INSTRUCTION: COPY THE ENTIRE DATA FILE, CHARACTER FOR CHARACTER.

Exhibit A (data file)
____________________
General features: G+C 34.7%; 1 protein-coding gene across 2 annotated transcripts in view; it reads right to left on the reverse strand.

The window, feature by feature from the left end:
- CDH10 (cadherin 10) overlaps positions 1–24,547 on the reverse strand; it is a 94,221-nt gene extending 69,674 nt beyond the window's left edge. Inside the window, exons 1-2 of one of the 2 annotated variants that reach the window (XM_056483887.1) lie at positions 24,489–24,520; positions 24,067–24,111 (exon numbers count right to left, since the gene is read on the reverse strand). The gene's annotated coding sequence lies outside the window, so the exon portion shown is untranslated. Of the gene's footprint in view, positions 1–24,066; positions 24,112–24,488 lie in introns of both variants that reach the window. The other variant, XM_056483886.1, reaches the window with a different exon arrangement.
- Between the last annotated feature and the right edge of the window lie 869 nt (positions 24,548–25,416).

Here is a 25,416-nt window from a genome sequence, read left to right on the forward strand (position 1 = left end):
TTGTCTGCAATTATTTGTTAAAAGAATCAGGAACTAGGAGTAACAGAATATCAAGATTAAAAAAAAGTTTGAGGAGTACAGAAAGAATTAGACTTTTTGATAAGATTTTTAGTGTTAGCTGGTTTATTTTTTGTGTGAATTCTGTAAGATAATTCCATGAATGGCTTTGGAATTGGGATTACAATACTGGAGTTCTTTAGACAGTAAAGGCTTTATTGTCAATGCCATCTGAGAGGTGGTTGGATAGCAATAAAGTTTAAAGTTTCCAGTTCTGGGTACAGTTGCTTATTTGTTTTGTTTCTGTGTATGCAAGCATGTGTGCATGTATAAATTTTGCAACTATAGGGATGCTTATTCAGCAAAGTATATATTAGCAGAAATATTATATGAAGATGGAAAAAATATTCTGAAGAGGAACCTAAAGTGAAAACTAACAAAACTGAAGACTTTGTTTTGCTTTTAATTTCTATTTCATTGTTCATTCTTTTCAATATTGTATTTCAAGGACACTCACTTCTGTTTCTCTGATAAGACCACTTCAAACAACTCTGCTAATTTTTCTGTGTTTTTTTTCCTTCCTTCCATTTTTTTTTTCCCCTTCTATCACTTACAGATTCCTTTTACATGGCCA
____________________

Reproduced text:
General features: G+C 34.7%; 1 protein-coding gene across 2 annotated transcripts in view; it reads right to left on the reverse strand.

The window, feature by feature from the left end:
- CDH10 (cadherin 10) overlaps positions 1–24,547 on the reverse strand; it is a 94,221-nt gene extending 69,674 nt beyond the window's left edge. Inside the window, exons 1-2 of one of the 2 annotated variants that reach the window (XM_056483887.1) lie at positions 24,489–24,520; positions 24,067–24,111 (exon numbers count right to left, since the gene is read on the reverse strand). The gene's annotated coding sequence lies outside the window, so the exon portion shown is untranslated. Of the gene's footprint in view, positions 1–24,066; positions 24,112–24,488 lie in introns of both variants that reach the window. The other variant, XM_056483886.1, reaches the window with a different exon arrangement.
- Between the last annotated feature and the right edge of the window lie 869 nt (positions 24,548–25,416).

Here is a 25,416-nt window from a genome sequence, read left to right on the forward strand (position 1 = left end):
TTGTCTGCAATTATTTGTTAAAAGAATCAGGAACTAGGAGTAACAGAATATCAAGATTAAAAAAAAGTTTGAGGAGTACAGAAAGAATTAGACTTTTTGATAAGATTTTTAGTGTTAGCTGGTTTATTTTTTGTGTGAATTCTGTAAGATAATTCCATGAATGGCTTTGGAATTGGGATTACAATACTGGAGTTCTTTAGACAGTAAAGGCTTTATTGTCAATGCCATCTGAGAGGTGGTTGGATAGCAATAAAGTTTAAAGTTTCCAGTTCTGGGTACAGTTGCTTATTTGTTTTGTTTCTGTGTATGCAAGCATGTGTGCATGTATAAATTTTGCAACTATAGGGATGCTTATTCAGCAAAGTATATATTAGCAGAAATATTATATGAAGATGGAAAAAATATTCTGAAGAGGAACCTAAAGTGAAAACTAACAAAACTGAAGACTTTGTTTTGCTTTTAATTTCTATTTCATTGTTCATTCTTTTCAATATTGTATTTCAAGGACACTCACTTCTGTTTCTCTGATAAGACCACTTCAAACAACTCTGCTAATTTTTCTGTGTTTTTTTTCCTTCCTTCCATTTTTTTTTTCCCCTTCTATCACTTACAGATTCCTTTTACATGGCCA